constructions to their consequences, and the rigidly exact comparison of those consequences with known and established truths, can scarcely fail of producing such habits of mind as will influence most beneficially our reasonings on all subjects that may come before us.


In support of the views here maintained, that Geometrical studies form one of the most suitable and proper introductory elements of a scientific education, we may add the judgment of a distinguished living writer, the author of "The History and Philosophy of the Inductive Sciences," who has shewn, in his Thoughts on the Study of Mathematics," that mathematical studies judiciously pursued, form one of the most effective means of developing and cultivating the reason: and that "the object of a liberal education is to develope the whole mental system of man;—to make his speculative inferences coincide with his practical convictions;-to enable him to render a reason for the belief that is in him, and not to leave him in the condition of Solomon's sluggard, who is wiser in his own conceit than seven men that can render a reason." To this we may subjoin that of Mr John Stuart Mill, which he has recorded in his invaluable System of Logic, (Vol. I. p. 180) in the following terms. "The value of Mathematical instruction as a preparation for those more difficult investigations (physiology, society, government, &c.) consists in the applicability not of its doctrines, but of its method. Mathematics will ever remain the most perfect type of the Deductive Method in general; and the applications of Mathematics to the simpler branches of physics, furnish the only school in which philosophers can effectually learn the most difficult and important portion of their art, the employment of the laws of simpler phenomena for explaining and predicting those of the more complex. These grounds are quite sufficient for deeming mathematical training an indispensable basis of real scientific education, and regarding, with Plato, one who is άyewuéтρntos, as wanting in one of the most essential qualifications for the successful cultivation of the higher branches of philosophy."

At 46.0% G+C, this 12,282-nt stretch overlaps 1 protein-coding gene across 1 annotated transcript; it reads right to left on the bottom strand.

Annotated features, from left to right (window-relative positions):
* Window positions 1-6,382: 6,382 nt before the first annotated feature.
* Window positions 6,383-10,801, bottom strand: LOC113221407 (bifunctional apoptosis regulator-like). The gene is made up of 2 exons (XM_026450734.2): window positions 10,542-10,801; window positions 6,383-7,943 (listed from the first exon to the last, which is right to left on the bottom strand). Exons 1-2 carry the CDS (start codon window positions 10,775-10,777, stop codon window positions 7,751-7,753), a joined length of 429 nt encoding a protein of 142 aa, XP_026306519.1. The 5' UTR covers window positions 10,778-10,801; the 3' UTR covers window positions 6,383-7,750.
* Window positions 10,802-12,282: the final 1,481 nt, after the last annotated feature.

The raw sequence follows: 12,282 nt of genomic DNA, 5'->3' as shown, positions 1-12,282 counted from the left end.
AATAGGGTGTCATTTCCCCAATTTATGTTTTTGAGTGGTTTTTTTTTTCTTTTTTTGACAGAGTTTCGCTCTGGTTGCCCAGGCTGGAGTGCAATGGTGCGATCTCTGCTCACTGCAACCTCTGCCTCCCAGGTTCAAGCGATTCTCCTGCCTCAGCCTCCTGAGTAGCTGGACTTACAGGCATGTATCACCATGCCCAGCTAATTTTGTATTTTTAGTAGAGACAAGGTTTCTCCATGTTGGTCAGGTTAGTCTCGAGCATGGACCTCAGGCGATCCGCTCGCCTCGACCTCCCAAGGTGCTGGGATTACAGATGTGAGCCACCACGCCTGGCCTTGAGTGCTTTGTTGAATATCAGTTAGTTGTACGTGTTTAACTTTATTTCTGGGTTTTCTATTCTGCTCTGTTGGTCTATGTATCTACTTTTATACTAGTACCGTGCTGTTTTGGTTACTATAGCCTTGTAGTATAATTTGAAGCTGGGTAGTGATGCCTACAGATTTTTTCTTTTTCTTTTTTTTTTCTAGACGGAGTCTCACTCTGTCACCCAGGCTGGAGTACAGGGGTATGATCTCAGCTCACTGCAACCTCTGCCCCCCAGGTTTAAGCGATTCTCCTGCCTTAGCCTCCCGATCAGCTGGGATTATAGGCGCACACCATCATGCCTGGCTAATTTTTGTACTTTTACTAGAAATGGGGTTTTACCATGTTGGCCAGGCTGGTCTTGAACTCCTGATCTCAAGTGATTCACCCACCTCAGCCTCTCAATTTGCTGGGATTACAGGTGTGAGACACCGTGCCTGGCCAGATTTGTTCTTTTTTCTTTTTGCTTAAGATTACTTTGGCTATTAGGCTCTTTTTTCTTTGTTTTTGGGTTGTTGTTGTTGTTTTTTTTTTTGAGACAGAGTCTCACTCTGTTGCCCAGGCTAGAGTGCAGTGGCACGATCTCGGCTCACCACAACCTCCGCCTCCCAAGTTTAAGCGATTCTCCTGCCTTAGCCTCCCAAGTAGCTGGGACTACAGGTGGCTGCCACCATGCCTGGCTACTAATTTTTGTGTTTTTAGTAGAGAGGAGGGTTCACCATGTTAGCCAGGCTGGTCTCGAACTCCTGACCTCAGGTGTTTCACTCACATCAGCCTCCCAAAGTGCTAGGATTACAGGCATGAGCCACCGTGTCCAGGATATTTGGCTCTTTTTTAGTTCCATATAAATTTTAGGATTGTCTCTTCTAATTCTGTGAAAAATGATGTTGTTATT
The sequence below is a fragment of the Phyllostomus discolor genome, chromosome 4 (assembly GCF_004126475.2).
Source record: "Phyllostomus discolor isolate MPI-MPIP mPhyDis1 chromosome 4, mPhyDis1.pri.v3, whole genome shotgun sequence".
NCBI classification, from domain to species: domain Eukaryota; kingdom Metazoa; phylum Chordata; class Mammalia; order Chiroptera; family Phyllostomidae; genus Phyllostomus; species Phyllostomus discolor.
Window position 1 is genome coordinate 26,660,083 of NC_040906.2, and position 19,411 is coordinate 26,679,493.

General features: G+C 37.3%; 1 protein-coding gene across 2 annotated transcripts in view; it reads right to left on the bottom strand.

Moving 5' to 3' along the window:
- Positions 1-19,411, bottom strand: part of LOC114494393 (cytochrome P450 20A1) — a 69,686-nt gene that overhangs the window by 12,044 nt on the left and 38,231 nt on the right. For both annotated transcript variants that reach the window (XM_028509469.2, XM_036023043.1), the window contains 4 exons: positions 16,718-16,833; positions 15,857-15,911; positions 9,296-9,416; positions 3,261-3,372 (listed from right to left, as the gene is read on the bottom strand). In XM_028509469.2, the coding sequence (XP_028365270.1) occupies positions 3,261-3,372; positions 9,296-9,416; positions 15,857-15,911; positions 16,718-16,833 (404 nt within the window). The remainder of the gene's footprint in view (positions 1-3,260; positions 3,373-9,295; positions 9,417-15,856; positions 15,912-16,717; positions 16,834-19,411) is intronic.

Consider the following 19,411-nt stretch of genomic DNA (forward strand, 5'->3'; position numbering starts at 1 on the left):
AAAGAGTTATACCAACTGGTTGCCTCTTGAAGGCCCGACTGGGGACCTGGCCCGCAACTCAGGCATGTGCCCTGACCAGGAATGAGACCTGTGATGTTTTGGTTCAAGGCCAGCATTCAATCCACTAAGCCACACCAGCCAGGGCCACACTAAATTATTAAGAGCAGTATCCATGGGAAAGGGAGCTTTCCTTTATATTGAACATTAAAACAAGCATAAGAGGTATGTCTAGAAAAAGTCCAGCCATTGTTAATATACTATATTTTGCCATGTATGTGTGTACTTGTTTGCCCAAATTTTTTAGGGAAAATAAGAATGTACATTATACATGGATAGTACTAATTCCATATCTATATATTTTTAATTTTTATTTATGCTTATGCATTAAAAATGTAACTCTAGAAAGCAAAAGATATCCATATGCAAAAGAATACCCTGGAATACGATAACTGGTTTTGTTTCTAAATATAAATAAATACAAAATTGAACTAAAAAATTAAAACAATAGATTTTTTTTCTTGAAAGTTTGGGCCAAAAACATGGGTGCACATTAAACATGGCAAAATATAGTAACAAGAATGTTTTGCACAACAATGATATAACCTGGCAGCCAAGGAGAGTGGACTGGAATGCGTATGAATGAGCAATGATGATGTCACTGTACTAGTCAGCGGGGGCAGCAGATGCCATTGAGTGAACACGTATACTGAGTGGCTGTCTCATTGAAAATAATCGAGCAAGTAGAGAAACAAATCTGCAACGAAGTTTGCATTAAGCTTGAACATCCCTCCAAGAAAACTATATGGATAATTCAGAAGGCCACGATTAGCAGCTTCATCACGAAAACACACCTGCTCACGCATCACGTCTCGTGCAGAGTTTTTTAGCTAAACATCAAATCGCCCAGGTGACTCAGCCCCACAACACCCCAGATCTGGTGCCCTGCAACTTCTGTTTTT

October 1, 1845.

R. P.


GREAT care has been taken in the correction of the proofs, and it is believed that the Student will not meet with any errata of importance in the text to impede his progress the following, however, have been discovered on revising the sheets:

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In the Geometrical Exercises, a few repetitions have occurred, and a few of the problems, perhaps, with more propriety, might have been arranged under a different book.

In the Index a few references are omitted, as the Examination Papers, from which the questions have been taken, were without dates; besides some four or five others, which were lost.